Kaiser Chiefs hail the power of playing live

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      The Kaiser Chiefs scored a first-time-at-the-plate homer with their 2005 debut Employment, but that didn't make the band feel like it had arrived. On the contrary, they felt like they'd been given a valuable opportunity to learn what it takes to be a truly great live band. And considering they were being schooled by the likes of U2, the Foo Fighters, and Weezer—all of whom were eager to take the Kaiser Chiefs out on tour—the Leeds-based musicians couldn't have had better teachers.

      “If you go to see a band like U2, Bono isn't jumping around, but he's totally commanding the stage,” keyboardist Nick “Peanut” Baines says on the line from a New York tour stop. “We would watch them from the side of the stage of the stadiums that we supported them at. You could feel the connection and the way it was all about getting the crowd going and making them feel part of it. Then we toured with the Foo Fighters, where [singer] Dave Grohl doesn't let up for the entire show. I don't know how he does it, but he's able to scream forever, and that totally gets people going. When you're touring with bands, both good and bad, you take inspiration from them.”

      If the Kaiser Chiefs have a while to go before they're considered for the Rock and Roll Hall of Fame, at least they've already figured out what separates good acts from great ones, namely that having the best songs on the planet won't help you conquer the world if you're boring as bat shit live. If you were lucky enough to see Baines and company at the Commodore in the summer of 2005, then you know that—unlike many of their countrymen (yes, we're talking about those Peking Man look-alikes known as Oasis)—the Kaiser Chiefs aren't the kind of act that plugs in and then takes root at centre stage.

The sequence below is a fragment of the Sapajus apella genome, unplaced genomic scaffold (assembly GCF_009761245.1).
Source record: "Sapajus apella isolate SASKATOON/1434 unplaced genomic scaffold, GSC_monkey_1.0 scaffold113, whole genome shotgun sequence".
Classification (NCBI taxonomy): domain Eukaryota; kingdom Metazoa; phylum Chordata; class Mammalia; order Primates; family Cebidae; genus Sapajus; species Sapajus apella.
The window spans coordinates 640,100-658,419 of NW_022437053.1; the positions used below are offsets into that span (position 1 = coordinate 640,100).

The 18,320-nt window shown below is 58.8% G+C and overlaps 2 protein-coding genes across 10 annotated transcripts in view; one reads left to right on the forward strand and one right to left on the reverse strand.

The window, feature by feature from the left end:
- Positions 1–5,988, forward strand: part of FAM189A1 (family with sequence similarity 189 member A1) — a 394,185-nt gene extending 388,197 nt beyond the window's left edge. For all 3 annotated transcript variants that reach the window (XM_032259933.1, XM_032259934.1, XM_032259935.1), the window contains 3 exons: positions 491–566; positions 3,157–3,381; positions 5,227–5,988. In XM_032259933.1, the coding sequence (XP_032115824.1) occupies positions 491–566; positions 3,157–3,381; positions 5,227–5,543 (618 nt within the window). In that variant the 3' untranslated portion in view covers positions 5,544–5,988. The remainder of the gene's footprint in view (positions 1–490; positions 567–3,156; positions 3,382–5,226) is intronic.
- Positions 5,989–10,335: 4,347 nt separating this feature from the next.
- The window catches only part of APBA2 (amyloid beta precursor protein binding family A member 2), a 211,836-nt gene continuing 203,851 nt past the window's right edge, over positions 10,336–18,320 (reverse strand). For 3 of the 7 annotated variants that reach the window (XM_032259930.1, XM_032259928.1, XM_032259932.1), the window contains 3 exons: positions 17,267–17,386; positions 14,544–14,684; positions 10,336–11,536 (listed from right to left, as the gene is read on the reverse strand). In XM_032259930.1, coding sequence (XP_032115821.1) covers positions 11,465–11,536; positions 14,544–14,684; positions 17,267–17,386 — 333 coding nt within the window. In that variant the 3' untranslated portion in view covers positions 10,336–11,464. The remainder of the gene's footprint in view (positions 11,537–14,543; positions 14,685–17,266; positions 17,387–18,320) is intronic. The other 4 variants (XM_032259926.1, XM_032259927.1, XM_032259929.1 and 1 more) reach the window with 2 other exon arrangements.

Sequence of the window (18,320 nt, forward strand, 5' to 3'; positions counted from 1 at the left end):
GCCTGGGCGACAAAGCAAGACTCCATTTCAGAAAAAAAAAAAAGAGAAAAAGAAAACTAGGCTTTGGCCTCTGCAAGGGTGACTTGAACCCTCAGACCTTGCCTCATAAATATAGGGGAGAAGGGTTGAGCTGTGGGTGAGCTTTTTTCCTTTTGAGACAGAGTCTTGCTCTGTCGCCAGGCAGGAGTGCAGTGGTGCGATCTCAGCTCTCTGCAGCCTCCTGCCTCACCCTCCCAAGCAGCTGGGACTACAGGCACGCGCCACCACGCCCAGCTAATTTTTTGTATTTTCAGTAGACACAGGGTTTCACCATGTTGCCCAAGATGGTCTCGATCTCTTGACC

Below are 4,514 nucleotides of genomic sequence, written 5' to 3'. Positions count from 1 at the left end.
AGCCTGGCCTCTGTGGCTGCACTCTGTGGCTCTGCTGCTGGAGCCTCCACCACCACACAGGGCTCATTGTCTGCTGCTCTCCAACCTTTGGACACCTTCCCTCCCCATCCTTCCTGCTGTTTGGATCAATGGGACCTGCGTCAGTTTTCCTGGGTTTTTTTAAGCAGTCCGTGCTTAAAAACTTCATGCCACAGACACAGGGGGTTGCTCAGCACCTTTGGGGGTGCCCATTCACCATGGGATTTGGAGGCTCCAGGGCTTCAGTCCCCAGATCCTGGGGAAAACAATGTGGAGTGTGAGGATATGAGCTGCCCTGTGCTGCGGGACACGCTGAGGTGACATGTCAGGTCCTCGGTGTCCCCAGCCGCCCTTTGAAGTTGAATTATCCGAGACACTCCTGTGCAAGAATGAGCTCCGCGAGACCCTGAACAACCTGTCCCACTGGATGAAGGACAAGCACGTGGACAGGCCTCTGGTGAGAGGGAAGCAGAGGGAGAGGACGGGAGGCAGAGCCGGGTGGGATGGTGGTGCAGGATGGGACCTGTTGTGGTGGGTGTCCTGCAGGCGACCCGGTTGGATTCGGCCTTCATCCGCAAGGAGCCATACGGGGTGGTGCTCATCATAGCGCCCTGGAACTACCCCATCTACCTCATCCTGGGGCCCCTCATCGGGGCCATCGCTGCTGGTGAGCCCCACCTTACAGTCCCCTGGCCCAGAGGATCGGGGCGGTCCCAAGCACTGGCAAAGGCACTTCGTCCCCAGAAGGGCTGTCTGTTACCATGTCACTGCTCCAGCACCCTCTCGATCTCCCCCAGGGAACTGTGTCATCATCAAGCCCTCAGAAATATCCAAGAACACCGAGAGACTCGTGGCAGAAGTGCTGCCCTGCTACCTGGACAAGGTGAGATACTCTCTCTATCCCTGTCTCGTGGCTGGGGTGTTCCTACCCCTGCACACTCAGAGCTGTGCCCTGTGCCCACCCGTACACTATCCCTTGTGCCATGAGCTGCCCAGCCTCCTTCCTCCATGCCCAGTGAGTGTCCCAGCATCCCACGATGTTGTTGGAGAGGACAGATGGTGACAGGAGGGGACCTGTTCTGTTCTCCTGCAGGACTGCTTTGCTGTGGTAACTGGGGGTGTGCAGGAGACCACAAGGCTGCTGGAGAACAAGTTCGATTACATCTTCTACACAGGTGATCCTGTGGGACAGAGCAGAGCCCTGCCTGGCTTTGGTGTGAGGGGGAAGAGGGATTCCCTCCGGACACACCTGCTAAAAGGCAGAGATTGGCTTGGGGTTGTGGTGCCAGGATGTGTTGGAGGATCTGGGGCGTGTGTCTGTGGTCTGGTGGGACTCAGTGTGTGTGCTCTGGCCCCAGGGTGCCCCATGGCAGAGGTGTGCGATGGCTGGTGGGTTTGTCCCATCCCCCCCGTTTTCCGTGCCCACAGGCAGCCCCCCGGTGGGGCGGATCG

“You want people walking out of your shows almost happy that their friends who didn't want to go missed it,” Baines says. “You know, so that when they go to work the next day, and everyone asks, ”˜How was it?' they go, ”˜It was fucking amazing—you really should have been there.' I'm glad that people say that sort of thing about us. Even if we're tired or playing a difficult room and we're only at 90 percent, I think we're still better than most bands at 100 percent. We aim to please every single time.”

      Far from sounding cocky, the keyboardist comes across as profoundly grateful for the success the Kaiser Chiefs have had. Realizing how lucky they've been, the band's members were determined not to lose their music-biz toehold with the recently released sophomore album, Yours Truly, Angry Mob. The hit U.K. single “Ruby” is the kind of classic Britpop that inspires mass sing-alongs at Wembley Stadium, “Learnt My Lesson Well” shifts from an amusingly bittersweet piano ballad to a Queen-issue stomper, and “Try Your Best” is made for those 3 a.m. comedown moments when the alcohol glow is just starting to fade.